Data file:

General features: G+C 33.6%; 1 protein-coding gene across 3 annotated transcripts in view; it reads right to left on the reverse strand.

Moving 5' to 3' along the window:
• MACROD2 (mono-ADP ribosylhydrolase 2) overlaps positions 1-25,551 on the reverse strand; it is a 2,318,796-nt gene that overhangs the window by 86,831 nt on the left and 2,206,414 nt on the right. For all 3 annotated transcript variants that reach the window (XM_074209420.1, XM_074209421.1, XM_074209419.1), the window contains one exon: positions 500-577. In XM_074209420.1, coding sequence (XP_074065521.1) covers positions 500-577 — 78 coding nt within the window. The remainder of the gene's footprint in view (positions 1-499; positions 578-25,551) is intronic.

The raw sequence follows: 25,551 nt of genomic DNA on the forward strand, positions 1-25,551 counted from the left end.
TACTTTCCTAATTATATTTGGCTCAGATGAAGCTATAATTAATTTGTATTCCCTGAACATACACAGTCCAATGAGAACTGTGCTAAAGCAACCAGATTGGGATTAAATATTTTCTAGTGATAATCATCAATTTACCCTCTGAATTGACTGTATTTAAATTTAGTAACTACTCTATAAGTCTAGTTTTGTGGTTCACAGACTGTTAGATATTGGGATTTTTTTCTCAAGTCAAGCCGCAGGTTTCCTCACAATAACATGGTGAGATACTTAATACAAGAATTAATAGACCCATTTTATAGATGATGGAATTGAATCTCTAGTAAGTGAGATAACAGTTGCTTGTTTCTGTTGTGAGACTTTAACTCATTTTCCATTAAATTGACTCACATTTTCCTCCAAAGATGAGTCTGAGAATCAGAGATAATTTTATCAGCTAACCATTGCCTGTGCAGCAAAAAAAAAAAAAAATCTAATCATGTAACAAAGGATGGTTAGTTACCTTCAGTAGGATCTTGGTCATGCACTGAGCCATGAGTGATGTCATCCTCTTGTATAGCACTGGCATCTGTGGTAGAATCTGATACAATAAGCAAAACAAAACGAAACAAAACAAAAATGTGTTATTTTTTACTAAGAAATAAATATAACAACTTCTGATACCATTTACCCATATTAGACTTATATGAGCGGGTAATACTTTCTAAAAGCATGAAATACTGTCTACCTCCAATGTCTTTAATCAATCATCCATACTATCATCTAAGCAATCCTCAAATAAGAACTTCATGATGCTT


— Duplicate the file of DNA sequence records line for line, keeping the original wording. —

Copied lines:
General features: G+C 33.6%; 1 protein-coding gene across 3 annotated transcripts in view; it reads right to left on the reverse strand.

Moving 5' to 3' along the window:
• MACROD2 (mono-ADP ribosylhydrolase 2) overlaps positions 1-25,551 on the reverse strand; it is a 2,318,796-nt gene that overhangs the window by 86,831 nt on the left and 2,206,414 nt on the right. For all 3 annotated transcript variants that reach the window (XM_074209420.1, XM_074209421.1, XM_074209419.1), the window contains one exon: positions 500-577. In XM_074209420.1, coding sequence (XP_074065521.1) covers positions 500-577 — 78 coding nt within the window. The remainder of the gene's footprint in view (positions 1-499; positions 578-25,551) is intronic.

The raw sequence follows: 25,551 nt of genomic DNA on the forward strand, positions 1-25,551 counted from the left end.
TACTTTCCTAATTATATTTGGCTCAGATGAAGCTATAATTAATTTGTATTCCCTGAACATACACAGTCCAATGAGAACTGTGCTAAAGCAACCAGATTGGGATTAAATATTTTCTAGTGATAATCATCAATTTACCCTCTGAATTGACTGTATTTAAATTTAGTAACTACTCTATAAGTCTAGTTTTGTGGTTCACAGACTGTTAGATATTGGGATTTTTTTCTCAAGTCAAGCCGCAGGTTTCCTCACAATAACATGGTGAGATACTTAATACAAGAATTAATAGACCCATTTTATAGATGATGGAATTGAATCTCTAGTAAGTGAGATAACAGTTGCTTGTTTCTGTTGTGAGACTTTAACTCATTTTCCATTAAATTGACTCACATTTTCCTCCAAAGATGAGTCTGAGAATCAGAGATAATTTTATCAGCTAACCATTGCCTGTGCAGCAAAAAAAAAAAAAAATCTAATCATGTAACAAAGGATGGTTAGTTACCTTCAGTAGGATCTTGGTCATGCACTGAGCCATGAGTGATGTCATCCTCTTGTATAGCACTGGCATCTGTGGTAGAATCTGATACAATAAGCAAAACAAAACGAAACAAAACAAAAATGTGTTATTTTTTACTAAGAAATAAATATAACAACTTCTGATACCATTTACCCATATTAGACTTATATGAGCGGGTAATACTTTCTAAAAGCATGAAATACTGTCTACCTCCAATGTCTTTAATCAATCATCCATACTATCATCTAAGCAATCCTCAAATAAGAACTTCATGATGCTT